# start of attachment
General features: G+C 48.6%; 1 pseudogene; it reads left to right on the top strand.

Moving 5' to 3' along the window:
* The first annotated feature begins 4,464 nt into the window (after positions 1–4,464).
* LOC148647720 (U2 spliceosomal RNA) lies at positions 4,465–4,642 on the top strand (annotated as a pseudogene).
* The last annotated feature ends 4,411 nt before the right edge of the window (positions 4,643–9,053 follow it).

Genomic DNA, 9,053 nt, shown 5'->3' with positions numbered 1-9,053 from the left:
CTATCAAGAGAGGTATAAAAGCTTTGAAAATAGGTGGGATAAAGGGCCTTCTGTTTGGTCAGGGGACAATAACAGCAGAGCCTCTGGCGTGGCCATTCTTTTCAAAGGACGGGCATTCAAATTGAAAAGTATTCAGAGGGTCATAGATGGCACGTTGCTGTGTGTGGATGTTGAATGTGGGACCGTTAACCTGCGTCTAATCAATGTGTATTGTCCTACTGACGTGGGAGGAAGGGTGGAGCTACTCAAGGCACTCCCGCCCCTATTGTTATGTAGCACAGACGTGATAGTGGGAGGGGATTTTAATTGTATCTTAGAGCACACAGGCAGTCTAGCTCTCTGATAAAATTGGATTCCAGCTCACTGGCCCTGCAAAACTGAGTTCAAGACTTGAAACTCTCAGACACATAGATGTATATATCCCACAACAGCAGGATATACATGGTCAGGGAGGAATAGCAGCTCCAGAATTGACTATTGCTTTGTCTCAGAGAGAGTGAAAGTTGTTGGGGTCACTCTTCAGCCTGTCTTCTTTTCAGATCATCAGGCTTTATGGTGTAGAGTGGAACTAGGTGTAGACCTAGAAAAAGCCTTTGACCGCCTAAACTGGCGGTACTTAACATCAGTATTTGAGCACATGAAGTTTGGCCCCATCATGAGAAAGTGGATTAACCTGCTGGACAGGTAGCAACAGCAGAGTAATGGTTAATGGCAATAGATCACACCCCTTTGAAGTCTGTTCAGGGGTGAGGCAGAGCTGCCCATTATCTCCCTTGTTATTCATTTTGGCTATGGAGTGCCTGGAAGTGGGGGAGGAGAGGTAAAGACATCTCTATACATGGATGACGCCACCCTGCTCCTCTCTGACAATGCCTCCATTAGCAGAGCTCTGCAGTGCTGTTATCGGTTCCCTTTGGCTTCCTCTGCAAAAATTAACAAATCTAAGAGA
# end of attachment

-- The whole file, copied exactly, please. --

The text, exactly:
General features: G+C 48.6%; 1 pseudogene; it reads left to right on the top strand.

Moving 5' to 3' along the window:
* The first annotated feature begins 4,464 nt into the window (after positions 1–4,464).
* LOC148647720 (U2 spliceosomal RNA) lies at positions 4,465–4,642 on the top strand (annotated as a pseudogene).
* The last annotated feature ends 4,411 nt before the right edge of the window (positions 4,643–9,053 follow it).

Genomic DNA, 9,053 nt, shown 5'->3' with positions numbered 1-9,053 from the left:
CTATCAAGAGAGGTATAAAAGCTTTGAAAATAGGTGGGATAAAGGGCCTTCTGTTTGGTCAGGGGACAATAACAGCAGAGCCTCTGGCGTGGCCATTCTTTTCAAAGGACGGGCATTCAAATTGAAAAGTATTCAGAGGGTCATAGATGGCACGTTGCTGTGTGTGGATGTTGAATGTGGGACCGTTAACCTGCGTCTAATCAATGTGTATTGTCCTACTGACGTGGGAGGAAGGGTGGAGCTACTCAAGGCACTCCCGCCCCTATTGTTATGTAGCACAGACGTGATAGTGGGAGGGGATTTTAATTGTATCTTAGAGCACACAGGCAGTCTAGCTCTCTGATAAAATTGGATTCCAGCTCACTGGCCCTGCAAAACTGAGTTCAAGACTTGAAACTCTCAGACACATAGATGTATATATCCCACAACAGCAGGATATACATGGTCAGGGAGGAATAGCAGCTCCAGAATTGACTATTGCTTTGTCTCAGAGAGAGTGAAAGTTGTTGGGGTCACTCTTCAGCCTGTCTTCTTTTCAGATCATCAGGCTTTATGGTGTAGAGTGGAACTAGGTGTAGACCTAGAAAAAGCCTTTGACCGCCTAAACTGGCGGTACTTAACATCAGTATTTGAGCACATGAAGTTTGGCCCCATCATGAGAAAGTGGATTAACCTGCTGGACAGGTAGCAACAGCAGAGTAATGGTTAATGGCAATAGATCACACCCCTTTGAAGTCTGTTCAGGGGTGAGGCAGAGCTGCCCATTATCTCCCTTGTTATTCATTTTGGCTATGGAGTGCCTGGAAGTGGGGGAGGAGAGGTAAAGACATCTCTATACATGGATGACGCCACCCTGCTCCTCTCTGACAATGCCTCCATTAGCAGAGCTCTGCAGTGCTGTTATCGGTTCCCTTTGGCTTCCTCTGCAAAAATTAACAAATCTAAGAGA